That prompted the Army — with President Franklin D. Roosevelt’s authorization and the acquiescence of Congress and the Supreme Court — to exile all Japanese, both U.S. citizens and legal immigrants, from the the three West Coast states and parts of Arizona to remote inland internment camps under armed guard and harsh living conditions.

Hundreds of young American-born, ethnic Japanese men, known as Nisei, drafted before war broke out, were discharged or segregated in California. A Hawaiian National Guard unit made up of ethnic Japanese was dissolved. Yet, many Nisei wanted to prove they were loyal Americans by fighting for their country. Many older community leaders encouraged them to enlist in the Army as one of the best ways to convince U.S. officials to release the 120,000 Japanese-American men, women and children from the so-called relocation camps.

The 442nd RCT was activated on February 1, 1943, and was composed of Nisei men who had volunteered from Hawaii and internment camps on the mainland. They trained at Camp Shelby, Mississippi, before deploying to Italy in June 1944, where they joined in combat with the 100th Infantry Battalion — the first Nisei Army unit to be activated in the war — consisting of men from the previously terminated Hawaiian National Guard unit. By mid-August, the 100th officially became part of the 442nd RCT. That’s when “go for broke” became their motto. In 1951, MGM released a motion picture about the 442nd’s combat exploits and battles against racism called “Go For Broke.”

https://4gwar.files.wordpress.com/2011/11/442nd1.jpg

The 442nd at Anzio Beach 1944. (Photo courtesy of Go For Broke National Education Center)

In their two years of service, the 442nd RCT and the 100th Battalion, before it joined the 442nd, earned: 7 Presidential Unit Citations; 36 Army Commendation Medals and 87 Division Commendations.

Individual soldiers were awarded 18,000 decorations, including: 21 Medals of Honor; 29 Distinguished Service Crosses (the second-highest decoration for bravery); 560 Silver Stars (the third-highest bravery medal) and nearly 9,500 Purple Hearts for wounds in battle. The units lost 650 men, more than 3,700 were wounded in action, and 67 were declared missing in action.

On April 5, 1945, the 442nd RCT’s first Medal of Honor recipient, Private First Class  Sadao Munemori, was killed in action near Seravezza, Italy. That’s why April 5 is deemed “Go for Broke” day.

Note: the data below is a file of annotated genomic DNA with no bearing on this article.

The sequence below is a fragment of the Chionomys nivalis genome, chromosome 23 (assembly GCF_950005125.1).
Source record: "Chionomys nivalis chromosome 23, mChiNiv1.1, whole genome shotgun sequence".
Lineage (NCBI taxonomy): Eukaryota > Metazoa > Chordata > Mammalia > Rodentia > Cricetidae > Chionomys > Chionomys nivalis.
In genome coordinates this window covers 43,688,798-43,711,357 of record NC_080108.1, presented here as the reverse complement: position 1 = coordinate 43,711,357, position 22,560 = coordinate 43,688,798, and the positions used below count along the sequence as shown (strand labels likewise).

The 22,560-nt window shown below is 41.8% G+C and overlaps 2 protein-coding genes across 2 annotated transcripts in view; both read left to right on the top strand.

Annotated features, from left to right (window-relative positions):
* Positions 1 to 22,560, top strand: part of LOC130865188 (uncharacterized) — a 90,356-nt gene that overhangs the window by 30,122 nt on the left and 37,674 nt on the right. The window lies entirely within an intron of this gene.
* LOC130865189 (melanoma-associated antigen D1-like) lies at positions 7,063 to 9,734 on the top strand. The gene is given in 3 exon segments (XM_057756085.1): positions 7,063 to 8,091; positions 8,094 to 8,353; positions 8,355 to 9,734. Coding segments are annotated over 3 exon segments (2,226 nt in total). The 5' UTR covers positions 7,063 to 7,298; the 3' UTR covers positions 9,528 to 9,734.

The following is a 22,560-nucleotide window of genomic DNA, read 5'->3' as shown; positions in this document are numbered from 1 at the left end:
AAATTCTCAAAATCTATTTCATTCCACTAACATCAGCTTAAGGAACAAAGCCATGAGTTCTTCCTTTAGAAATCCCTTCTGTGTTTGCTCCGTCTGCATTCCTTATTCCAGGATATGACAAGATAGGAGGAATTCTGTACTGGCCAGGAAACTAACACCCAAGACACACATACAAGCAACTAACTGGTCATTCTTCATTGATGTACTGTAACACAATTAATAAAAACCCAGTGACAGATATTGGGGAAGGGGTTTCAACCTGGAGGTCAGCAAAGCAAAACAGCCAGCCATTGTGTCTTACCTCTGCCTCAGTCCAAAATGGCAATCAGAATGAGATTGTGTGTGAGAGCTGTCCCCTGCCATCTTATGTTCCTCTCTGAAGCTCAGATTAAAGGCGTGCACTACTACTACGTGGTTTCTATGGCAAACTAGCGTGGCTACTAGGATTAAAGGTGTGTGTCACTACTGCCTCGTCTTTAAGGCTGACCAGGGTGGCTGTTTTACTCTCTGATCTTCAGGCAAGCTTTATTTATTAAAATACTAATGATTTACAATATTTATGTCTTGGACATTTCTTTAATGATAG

In December 2011, more than 450 Japanese American soldiers of World War II were honored for their heroic actions in combat and steadfast loyalty in the face of discrimination, the Congressional Gold Medal, the highest civilian award for service presented out by the U.S.

*** *** ***

SHAKO-West Point cadets

SHAKO is an occasional 4GWAR posting on military history, traditions and culture. For the uninitiated, a shako is the tall, billed headgear worn by many armies from the Napoleonic era to about the time of the American Civil War. It remains a part of the dress or parade uniform of several military organizations like the corps of cadets at the U.S. Military Academy, West Point, New York.

 

April 5, 2019 at 1:32 am Leave a comment

SHAKO: Women’s History Month 2019, Part IV

Women in the Army.

This is the fourth and last installment of 4GWAR’s tribute to Women’s History Month featuring  photos illustrating the contributions of women in the four armed services. With the exception of one historic first or trailblazer for each service, these pictures focus on women doing their jobs — some dirty, difficult or dangerous — but all essential to keeping the Army, Navy, Air Force and Marine Corps ready to defend the United States of America. This week we look at women Soldiers.

WOMEN ARMY NO ID2

(Army photo by Timothy Hale)

Army officers and non-coms — male and female — participated in a combat fitness test at Fort Bragg, North Carolina on March 15, 2019, to familiarize themselves with the new age- and gender-neutral  Combat Fitness Test.  Army senior leaders approved the new six-event fitness test to better prepare soldiers for combat tasks and reduce injuries across the three Army components (active, Reserve and National Guard) beginning in October 2020.

Joint training strengthens Air Force, Army collaboration

(Air Force photo by Technical Sergeant Christopher Hubenthal)

Army Private First Class Diamond Her leads the way in a ground survey during a decontamination training exercise at Al Udeid Air Base in Qatar on February 22, 2019. Her is a unit supply specialist with the 1st Battalion, 43rd Air Defense Artillery (ADA) regiment of the Army’s 11th ADA Brigade. Air Force and Army participants from the 379th Expeditionary Civil Engineer Squadron and the 1-43rd ADA, shared Chemical, Biological, Radiological, Nuclear, and high yield explosives (CBRNE) best practices, and tested their response proficiency during the training.

Airborne Operation 21 Feb. 2019

(Army photo by Paolo Bovo)

Army 1st Lieutenant Ashley Rae Selfridge, a paratrooper assigned to the 173rd Airborne Brigade, puts the finishing touches on face paint camouflage before airborne operations onto Juliet drop zone in Pordenone, Italy, Feb. 21, 2019.